Heresy in 13th Century Southwest France

Heresy is the omnipresent background to The Rib of Adam. It is easy to forget how much the medieval mind was obsessed with heavenly salvation. In all levels of society there was a preoccupation with the fate of one’s soul after death. It is fair to say that that concern is not, in most instances, anything that governs day to day life in modern Western society.

In the late 12th and early 13th century world of orthodox Latin Christianity that salvation was to be gained through observing the sacraments of the Church, baptism, attendance at Mass, confession and the like, all mediated by a clergy that were quite often seen as venal and corrupt. In addition a doctrine of Purgatory was developed, a time after death that the soul was purged of its sins before entry into the heavenly realms. Remission of time in Purgatory could be gained by making pilgrimages, going on crusades, making generous donations to churches and abbeys or even purchasing indulgences granted by the Pope. The Latin Church grew rich and powerful on these proceeds

Heresy, a deviation from what is regarded as the true faith at any one time, has always been present, even from the earliest days of the church. There have been many heretical movements over the centuries, some more bizarre than others. The ones that feature in this novel are those that that later came to be labelled as Catharism and Waldensianism. These both appeared around the latter part of the 12th Century and were quite distinct from each other.

The heresy that was later labelled as Cathar appeared in Northern Italy and Southwest France in the second half of the 12th Century. It probably derived from an earlier heresy in Bulgaria named after a priest called Bogomil. It was a dualist belief that maintained that there were two Gods, one good God who reigned in heaven and the spiritual realm and one bad God who was the creator of all people, animals and the material world. The proponents of this heresy regarded themselves as true Christians, descended from the Apostles in a line of succession conferred by a type of baptism known as the consolamentum. Those who were ‘consoled’ in this way undertook to lead an ascetic life, shunning carnal relations, the eating of meat and maintaining a devout and sinless existence. These ‘perfects’ or goodmen/goodwomen as they were known could then be assured that after death their souls would return to the spiritual realm from which they had been banished. To die in an unconsoled state would mean that one’s soul would transfer to another individual, even to an animal.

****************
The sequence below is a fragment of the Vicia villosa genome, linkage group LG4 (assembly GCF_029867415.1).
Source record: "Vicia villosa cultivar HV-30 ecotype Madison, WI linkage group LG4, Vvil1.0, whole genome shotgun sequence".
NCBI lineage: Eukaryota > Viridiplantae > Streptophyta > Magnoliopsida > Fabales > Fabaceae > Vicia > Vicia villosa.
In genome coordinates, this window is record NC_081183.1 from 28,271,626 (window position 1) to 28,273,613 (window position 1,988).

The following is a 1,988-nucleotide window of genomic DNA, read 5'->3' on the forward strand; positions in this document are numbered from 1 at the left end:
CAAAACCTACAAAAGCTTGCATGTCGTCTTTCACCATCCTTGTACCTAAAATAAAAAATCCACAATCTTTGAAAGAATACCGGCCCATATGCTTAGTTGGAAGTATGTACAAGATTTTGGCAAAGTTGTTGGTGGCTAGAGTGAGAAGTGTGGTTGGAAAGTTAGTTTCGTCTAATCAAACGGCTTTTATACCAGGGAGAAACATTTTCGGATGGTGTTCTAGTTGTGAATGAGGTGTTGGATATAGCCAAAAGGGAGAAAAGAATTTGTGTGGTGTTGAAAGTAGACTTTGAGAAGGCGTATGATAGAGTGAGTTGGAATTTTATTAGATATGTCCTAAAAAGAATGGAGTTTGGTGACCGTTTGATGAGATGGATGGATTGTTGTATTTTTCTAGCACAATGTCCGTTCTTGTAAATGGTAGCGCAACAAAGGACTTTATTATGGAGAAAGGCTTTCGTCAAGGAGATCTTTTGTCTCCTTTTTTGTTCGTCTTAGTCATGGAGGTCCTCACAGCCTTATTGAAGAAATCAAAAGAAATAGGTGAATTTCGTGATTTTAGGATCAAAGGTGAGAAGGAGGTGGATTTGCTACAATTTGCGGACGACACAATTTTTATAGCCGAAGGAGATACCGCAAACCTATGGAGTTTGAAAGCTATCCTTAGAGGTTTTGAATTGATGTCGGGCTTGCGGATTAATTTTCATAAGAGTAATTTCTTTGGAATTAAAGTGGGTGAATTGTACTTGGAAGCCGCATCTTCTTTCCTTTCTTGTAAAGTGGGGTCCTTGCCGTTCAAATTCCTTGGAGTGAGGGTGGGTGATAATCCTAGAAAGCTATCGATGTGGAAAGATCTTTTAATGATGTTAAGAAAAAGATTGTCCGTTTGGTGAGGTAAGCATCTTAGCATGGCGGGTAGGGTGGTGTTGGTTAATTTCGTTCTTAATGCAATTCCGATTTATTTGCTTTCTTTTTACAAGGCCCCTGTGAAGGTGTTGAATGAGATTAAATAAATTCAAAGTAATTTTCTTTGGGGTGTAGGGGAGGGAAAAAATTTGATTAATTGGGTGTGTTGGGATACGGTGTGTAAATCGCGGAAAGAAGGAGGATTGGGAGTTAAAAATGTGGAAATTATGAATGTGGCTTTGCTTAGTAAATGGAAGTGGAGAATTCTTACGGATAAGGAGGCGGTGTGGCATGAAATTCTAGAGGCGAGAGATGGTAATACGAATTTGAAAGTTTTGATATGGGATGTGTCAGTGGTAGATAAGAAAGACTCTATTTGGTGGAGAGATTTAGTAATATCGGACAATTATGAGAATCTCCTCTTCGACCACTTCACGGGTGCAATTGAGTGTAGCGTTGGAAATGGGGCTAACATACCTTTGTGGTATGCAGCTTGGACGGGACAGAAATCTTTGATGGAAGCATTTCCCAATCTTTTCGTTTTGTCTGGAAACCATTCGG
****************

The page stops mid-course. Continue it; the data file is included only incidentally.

It was not possible for the majority of people to undertake such a rigorous, ascetic life but a type of consolamentum was developed that could be administered to a dying individual which would ensure the salvation of their soul, even if their previous life had been one of sin and self-gratification. This religious movement was very popular and was a thorn in the flesh of the orthodox Latin Church whose Popes declared it heretical

The Waldensian heresy was completely different. It had appeared in Lyon, France in the late 12th Century with a man called Peter Valdes. He sought to emulate the life of his Saviour, the Jesus of the Gospels, by leading a poor, itinerant life of preaching and healing. Some amongst his followers practised medicine. Waldensians preached in the vernacular and in public places. They saw no need of churches or sacred buildings and were certainly not licensed by the ecclesiastical authorities. They were similar in their embrace of poverty to the later followers of St Francis of Assisi. Despite this Franciscans were approved of by the Roman Pope, Waldensians were declared heretics.

After various unsuccessful attempts to bring these perceived heretics back into the orthodox fold Pope Innocent III had had enough. In 1208 he declared a crusade against the heresy in these southern lands. It became known as the ‘Albigensian Crusade’ – the city of Albi being seen as a hotbed of heretics whom the invading forces labelled ‘Albigensians’. A large number of Northern French lords were persuaded to take up the Cross and join the crusade. It is likely that many of them were as much motivated by the prospect of land-grabbing in the domains of the Count of Toulouse, whose fiefdom extended from Provence to the Atlantic coast, as by any kind of holy war.

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